If we still want to talk about that moving object afar I will then make an effort to differentiate between the primary or secondary qualities of the object as well as of its actions by accessing the appropriate levels of understanding for the appropriate comparisons or contrast.

          What is most interesting, from a theoretical point of view, is the demonstrated capacity of the human mind to tap on the neuronal networks where abstract attributes or relations are being stored, completely divorced from any empirical consideration as we see in the theoretical sciences or metaphysics. In reality these resulting theoretical systems are essentially “…analytic judgments in themselves for they have nothing much to do with the experience as such insofar as the content is concerned, they are differential, explanatory and nothing is added to the given knowledge. That is to say, we don't find in their predicates anything that was not already given or thought of already.” More often than not we find great minds confusing the description of the resulting abstract domain, after being submitted to the various layers of filters described, with the ontological reality it struggled to represent, whether the latter is empirically accessible to the senses (or instruments extensions thereof) or not. We must keep this in mind, every time we heroically try to fit an empirical observation within the elegant expressions of the abstract formulation. This is particularly so if we ponder on the real processing constraints the talking brain processors (Module3) confront when handling parallel right brain (Module2) and stochastic, visceral brain (Module1) inputs and serialize its output.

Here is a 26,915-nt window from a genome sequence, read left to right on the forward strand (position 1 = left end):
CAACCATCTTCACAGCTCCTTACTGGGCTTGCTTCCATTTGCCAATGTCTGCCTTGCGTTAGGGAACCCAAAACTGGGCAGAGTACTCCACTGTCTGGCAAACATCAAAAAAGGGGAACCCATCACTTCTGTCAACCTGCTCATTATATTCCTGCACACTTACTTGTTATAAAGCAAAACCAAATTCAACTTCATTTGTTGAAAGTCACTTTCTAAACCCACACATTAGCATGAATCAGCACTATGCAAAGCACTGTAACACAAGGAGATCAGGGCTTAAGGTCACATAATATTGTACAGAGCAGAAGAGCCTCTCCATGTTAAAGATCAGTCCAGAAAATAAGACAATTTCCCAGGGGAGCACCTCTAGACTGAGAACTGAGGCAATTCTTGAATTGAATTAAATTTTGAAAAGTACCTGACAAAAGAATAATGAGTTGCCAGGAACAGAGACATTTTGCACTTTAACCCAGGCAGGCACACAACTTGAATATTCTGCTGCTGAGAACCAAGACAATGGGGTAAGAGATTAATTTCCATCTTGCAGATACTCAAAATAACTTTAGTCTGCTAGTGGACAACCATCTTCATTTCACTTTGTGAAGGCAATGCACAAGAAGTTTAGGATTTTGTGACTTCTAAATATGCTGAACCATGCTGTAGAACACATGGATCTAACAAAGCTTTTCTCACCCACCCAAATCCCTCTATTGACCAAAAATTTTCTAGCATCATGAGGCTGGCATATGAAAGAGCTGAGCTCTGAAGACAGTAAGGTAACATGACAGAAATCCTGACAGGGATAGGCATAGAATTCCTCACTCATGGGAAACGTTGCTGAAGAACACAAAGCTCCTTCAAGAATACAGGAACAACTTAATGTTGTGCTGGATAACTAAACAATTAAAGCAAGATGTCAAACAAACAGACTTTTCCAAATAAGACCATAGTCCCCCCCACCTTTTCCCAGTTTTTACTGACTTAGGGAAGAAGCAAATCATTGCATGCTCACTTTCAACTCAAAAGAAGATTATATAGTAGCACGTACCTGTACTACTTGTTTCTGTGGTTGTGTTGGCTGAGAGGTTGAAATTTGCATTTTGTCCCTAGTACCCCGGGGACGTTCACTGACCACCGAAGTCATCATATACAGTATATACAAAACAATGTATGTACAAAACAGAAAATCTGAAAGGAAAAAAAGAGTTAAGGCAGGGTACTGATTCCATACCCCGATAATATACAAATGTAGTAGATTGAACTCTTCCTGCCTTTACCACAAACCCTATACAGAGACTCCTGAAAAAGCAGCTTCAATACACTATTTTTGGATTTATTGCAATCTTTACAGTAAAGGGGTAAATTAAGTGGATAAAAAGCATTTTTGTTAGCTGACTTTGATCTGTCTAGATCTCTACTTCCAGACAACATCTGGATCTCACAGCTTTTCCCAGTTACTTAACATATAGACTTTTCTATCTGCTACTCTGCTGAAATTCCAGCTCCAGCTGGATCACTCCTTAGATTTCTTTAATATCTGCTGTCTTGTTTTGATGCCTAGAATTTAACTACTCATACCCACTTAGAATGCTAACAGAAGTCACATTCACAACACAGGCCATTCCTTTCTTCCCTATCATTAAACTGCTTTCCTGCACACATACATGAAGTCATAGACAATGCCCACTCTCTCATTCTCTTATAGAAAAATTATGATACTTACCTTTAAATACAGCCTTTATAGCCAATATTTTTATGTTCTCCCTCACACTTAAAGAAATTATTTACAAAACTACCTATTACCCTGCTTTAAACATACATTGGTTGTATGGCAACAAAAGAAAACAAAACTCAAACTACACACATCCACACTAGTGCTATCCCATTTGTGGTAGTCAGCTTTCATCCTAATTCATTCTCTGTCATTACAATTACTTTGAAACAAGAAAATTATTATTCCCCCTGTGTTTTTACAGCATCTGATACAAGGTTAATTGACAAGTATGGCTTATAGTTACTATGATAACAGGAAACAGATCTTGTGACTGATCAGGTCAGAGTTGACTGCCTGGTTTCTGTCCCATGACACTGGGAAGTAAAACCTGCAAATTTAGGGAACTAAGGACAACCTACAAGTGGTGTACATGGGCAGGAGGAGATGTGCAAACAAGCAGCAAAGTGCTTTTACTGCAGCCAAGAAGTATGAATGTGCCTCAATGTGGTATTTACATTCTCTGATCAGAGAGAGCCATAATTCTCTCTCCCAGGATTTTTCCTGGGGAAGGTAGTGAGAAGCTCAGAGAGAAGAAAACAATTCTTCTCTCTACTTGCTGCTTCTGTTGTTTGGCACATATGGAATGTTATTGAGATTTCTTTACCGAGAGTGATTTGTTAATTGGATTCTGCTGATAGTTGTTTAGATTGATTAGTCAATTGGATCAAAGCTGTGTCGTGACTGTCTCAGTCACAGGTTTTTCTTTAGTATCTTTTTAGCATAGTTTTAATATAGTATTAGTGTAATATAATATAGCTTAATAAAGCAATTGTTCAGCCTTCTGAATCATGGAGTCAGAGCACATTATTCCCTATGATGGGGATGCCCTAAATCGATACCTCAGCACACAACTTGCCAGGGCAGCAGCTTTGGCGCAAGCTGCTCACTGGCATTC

The inductive processing allows the observer to classify and catalogue  information as just described. The same information may be already represented in other cortical or sub cortical areas with other space coordinates that separate the primary qualities from the secondary, including a possible symbolic representation in grammatical form at Wernicke’s / angular gyrus cortex prior to its production into a verbal response mediated by Broca's cortical area (Module3). The most important value that a spatial separation of the primary qualities ('essence') of an object from its secondary qualities (e.g., color) is that it makes possible the generalization, the conscious formulation of an ideal object. This way, the natural object, the pyramid in Mexico becomes the ideal image of a prism with four triangles whose bases rest on four sides of a polygon where the sum of their interior angles always added 180 degrees in the Cartesian coordinates. When seeing the same object a second occasion again, the new image digitized by the senses will correspond, point for point, with the idea of the object represented previously at the corresponding spatial coordinates in the cerebral / sub-cortical areas. Any deviation found will be evidence of a qualitative or quantitative alteration in the natural object.  Notice that now we can form an impression of the pyramid directly from the object itself or from the idea that we stored in our brains.